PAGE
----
When you’re trying to be funny, you’re never going to be hilarious.
In improvisation, the funny is born out of the spontaneous interactions that occur between and among characters. If I ask you, right now, what the first thing is that comes to mind, you might think: “Esmerelda, pruning, Baby Gap, pickle jar, existentialism, ASSHOLE!!..”
Some of you may have difficulty generating a free-flow of ideas. Either because it doesn’t come naturally, or maybe because you’re censoring what you say. For other folks, this is a freeing exercise.
When you’re not editing, and rather allowing your natural responses to emerge, that’s when the funny comes in. What’s entertaining is the way a good improviser will trust in her scene partner, to communicate and respond authentically.
It just flows. In a naturally weird way, of course.
Travel is one of my passions, but my life-long love of the arts runs in the veins. As the entertainer in the family whose first impressions were of Mr. Robinson in Mr. Robinson’s Neighborhood — always charming when performed by a 10-year-old white girl — I had always wanted to visit Second City. Long known as the training ground for notable Saturday Night Live cast members (think Belushi, Gilda Radner, Dan Akroyd, Martin Short), Second City showcases great comedic talent in the Chicago area via live performances and a touring company.
They also have a vibrant training center, and it was there that I signed up for a one-week immersion.
Also, visiting new cities means finding cool new bakeries like Swirlz Cupcakes in Chicago’s Lincoln Park neighborhood. Because who doesn’t like a gingerbread man cupcake?
But back to Second City! Here is an overview of the fun that was had:
Day One = Laughter and chaos. There were twenty of us in one room, led by the talented instructor, Micah Philbrook. We played games that included making a machine using our bodies, and a really confusing game of tag, in which we were supposed to learn everyone’s names (everyone just kept shouting “Peter!”). The thread connecting all the games was the importance of saying “yes, and” to your partner or team — i.e. listening to what was being offered, accepting it fully (or reacting counter to it), and building from there.
It was refreshing to be in an environment where anything was fair game. The deeper we went into a topic, the better. ISIS? Bring it on. This was anything but being politically correct.
The biggest challenge for me was listening to what my partner was saying and reacting honestly, as opposed to coming up with something pre-planned, or some funny thing I thought the audience would love.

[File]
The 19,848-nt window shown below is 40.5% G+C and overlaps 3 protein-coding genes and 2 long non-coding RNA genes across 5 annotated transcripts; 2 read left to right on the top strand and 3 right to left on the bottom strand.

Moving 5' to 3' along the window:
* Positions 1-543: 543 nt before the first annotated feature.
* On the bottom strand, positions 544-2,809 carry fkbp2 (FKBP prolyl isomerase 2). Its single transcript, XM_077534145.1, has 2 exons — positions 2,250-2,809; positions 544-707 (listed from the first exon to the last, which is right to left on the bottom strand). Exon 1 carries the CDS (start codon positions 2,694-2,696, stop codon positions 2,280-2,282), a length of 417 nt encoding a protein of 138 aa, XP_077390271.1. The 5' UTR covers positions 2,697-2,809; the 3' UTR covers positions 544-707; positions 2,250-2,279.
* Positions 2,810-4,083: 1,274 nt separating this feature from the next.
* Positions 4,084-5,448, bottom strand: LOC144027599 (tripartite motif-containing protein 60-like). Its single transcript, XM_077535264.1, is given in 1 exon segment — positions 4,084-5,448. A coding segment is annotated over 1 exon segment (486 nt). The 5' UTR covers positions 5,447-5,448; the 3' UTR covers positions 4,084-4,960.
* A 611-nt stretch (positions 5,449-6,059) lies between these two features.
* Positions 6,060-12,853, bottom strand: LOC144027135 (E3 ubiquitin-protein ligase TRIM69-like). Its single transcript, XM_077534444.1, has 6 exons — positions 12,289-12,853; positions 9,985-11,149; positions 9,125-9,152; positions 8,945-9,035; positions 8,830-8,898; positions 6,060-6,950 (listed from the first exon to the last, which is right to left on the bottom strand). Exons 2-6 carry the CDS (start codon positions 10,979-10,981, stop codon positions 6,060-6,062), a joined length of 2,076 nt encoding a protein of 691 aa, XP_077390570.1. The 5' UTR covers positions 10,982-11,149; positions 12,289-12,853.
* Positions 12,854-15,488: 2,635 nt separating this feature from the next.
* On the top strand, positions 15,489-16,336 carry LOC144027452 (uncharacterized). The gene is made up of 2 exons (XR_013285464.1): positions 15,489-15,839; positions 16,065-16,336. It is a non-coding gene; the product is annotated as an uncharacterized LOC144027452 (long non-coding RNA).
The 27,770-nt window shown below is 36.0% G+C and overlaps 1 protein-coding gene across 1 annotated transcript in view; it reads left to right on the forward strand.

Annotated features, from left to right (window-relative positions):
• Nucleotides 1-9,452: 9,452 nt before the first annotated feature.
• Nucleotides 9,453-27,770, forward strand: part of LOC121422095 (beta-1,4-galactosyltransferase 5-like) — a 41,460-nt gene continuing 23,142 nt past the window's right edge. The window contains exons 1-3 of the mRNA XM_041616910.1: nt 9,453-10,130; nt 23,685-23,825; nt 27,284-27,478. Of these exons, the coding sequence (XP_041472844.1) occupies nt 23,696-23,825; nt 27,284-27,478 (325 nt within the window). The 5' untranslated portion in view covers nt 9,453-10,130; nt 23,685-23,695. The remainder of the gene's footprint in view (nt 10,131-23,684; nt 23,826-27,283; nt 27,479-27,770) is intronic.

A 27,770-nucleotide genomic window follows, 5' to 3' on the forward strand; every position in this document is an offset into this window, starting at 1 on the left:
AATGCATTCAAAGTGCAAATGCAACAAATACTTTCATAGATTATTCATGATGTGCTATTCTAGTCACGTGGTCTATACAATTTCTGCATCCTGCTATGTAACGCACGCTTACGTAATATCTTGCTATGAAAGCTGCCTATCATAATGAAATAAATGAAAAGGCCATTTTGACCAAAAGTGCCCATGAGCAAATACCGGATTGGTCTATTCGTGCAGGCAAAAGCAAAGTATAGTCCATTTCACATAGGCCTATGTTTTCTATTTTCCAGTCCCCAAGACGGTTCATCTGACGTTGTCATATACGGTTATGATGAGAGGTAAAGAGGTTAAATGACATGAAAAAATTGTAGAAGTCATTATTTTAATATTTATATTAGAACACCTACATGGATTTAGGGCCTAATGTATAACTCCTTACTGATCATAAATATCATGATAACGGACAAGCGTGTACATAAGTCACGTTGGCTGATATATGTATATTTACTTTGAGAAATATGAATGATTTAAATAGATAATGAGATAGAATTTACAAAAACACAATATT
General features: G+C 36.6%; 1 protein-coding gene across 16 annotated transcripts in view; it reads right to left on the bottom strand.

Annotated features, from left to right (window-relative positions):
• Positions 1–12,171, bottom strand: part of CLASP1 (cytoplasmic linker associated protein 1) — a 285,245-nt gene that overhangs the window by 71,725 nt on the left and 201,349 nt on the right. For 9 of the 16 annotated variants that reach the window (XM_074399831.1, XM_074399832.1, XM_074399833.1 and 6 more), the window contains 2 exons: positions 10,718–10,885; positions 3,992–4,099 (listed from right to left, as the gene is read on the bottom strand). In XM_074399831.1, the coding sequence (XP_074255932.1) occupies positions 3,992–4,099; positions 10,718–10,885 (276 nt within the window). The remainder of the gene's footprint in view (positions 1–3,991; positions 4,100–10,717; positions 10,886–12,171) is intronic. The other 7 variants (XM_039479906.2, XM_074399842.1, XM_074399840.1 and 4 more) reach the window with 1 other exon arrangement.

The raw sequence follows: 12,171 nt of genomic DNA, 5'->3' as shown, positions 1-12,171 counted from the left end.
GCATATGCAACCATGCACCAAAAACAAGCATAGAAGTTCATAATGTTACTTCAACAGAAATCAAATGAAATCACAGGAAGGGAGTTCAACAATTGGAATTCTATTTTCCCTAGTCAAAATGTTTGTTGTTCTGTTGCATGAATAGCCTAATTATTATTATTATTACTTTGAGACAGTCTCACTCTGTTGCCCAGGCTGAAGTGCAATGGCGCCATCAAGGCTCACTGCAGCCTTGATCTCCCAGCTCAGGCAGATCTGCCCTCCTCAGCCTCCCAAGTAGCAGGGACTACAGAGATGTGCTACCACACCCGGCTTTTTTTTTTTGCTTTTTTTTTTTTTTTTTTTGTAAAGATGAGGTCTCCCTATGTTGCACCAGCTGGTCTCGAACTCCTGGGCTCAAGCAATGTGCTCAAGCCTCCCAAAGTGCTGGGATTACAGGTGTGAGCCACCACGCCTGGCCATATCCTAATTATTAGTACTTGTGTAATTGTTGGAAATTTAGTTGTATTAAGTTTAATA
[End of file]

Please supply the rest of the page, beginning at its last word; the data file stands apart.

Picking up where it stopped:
On day two, we joined another fantastic instructor, John Hildreth. In a scene with a partner having a breakdown, I approached to comfort her, stroking her arm and telling her everything was going to be a okay. A normal reaction to a friend in need, I thought.
John interrupted immediately, saying, “Nothing is ever okay.” Struggle is what we avoid in real life. In improv, you want to move towards the drama. Instead of comforting the distraught friend, why not… tickle her. Or steal her sweater. Or bite her, because you’re hungry. Dive deep into the strife and run with it, not away from it.
That is what makes for a compelling scene.
The remainder of the week we honed three basic starting principles to every scene:
1) Get your eyes and hands active. This is where you make eye contact with your scene partner and begin to create visual interest for the audience. Your scene is not about the activity (i.e. John’s sweeping in the photo below), because “Oh hey, how’s the sweeping going, John?” gets boring really quickly. But what’s even worse than two people talking about sweeping is watching two people standing around and trying to say funny stuff. So get your hands busy, and then build your scene from there.
2) Establish a relationship. Once you get your eyes and hands active, who is the person you’re working with? What is the vibe you’re getting from your group? Being specific is helpful (“Jamie! I haven’t seen you in ages, brother-man!”), as is jumping right in with accepting what your partner offers (“Hey, Frank! You look great… God do I miss college.”). The more quickly you do this, the more you give your audience to latch onto, and the easier it is to work the scene.
3) Get an honest emotional exchange going. This is where the emphasis is not on funny, but it usually ends up being very entertaining! You and your partner start to roll with the dialogue, responding to offers and drama as organically as possible. For instance: “Man, Jamie, I miss college, too. Remember that hottie Barbara?”
“Oh yeah. Dude, we kissed last night!”
“Um, dude, we got married last week.”
That’s where it starts to get fun.
Speaking of fun, my week at Second City was arguably the most fun I had in all of 2014. It reminded me how accessible laughter is. And that if you’re not laughing regularly in life, then you’re doing something wrong.
The good thing is, that’s easy to change. So if improv is your thing, then go take a short course, or check out a performance locally. Or find ways to listen and respond more authentically to people in your life.
And then bite them.